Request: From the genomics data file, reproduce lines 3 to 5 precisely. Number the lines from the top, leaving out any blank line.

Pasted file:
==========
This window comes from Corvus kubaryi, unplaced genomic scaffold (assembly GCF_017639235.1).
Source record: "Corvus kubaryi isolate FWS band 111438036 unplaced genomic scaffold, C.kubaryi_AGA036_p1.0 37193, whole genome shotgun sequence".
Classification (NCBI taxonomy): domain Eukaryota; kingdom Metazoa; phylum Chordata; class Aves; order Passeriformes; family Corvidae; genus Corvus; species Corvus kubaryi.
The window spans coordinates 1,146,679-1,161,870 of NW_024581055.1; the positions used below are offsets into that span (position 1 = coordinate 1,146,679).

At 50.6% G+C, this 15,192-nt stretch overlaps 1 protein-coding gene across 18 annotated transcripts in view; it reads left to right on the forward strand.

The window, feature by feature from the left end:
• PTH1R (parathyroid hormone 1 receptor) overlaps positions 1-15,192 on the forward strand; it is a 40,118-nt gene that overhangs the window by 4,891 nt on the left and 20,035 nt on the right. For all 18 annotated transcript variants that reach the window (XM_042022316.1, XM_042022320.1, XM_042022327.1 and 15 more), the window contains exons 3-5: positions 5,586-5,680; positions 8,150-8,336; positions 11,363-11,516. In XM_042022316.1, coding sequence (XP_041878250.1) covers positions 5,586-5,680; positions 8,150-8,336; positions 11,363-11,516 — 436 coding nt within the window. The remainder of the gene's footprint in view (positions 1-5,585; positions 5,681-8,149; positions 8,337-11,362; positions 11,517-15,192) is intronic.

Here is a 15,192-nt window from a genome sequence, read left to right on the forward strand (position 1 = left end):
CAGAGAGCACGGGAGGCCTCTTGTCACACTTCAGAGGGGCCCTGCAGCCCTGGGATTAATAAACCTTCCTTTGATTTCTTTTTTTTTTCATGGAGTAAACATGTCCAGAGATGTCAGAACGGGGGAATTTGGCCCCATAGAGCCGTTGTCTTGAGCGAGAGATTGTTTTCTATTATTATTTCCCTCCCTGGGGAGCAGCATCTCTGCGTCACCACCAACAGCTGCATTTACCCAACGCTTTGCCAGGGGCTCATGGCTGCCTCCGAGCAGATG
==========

Classification (NCBI taxonomy): domain Eukaryota; kingdom Metazoa; phylum Chordata; class Aves; order Passeriformes; family Corvidae; genus Corvus; species Corvus kubaryi.
The window spans coordinates 1,146,679-1,161,870 of NW_024581055.1; the positions used below are offsets into that span (position 1 = coordinate 1,146,679).

At 50.6% G+C, this 15,192-nt stretch overlaps 1 protein-coding gene across 18 annotated transcripts in view; it reads left to right on the forward strand.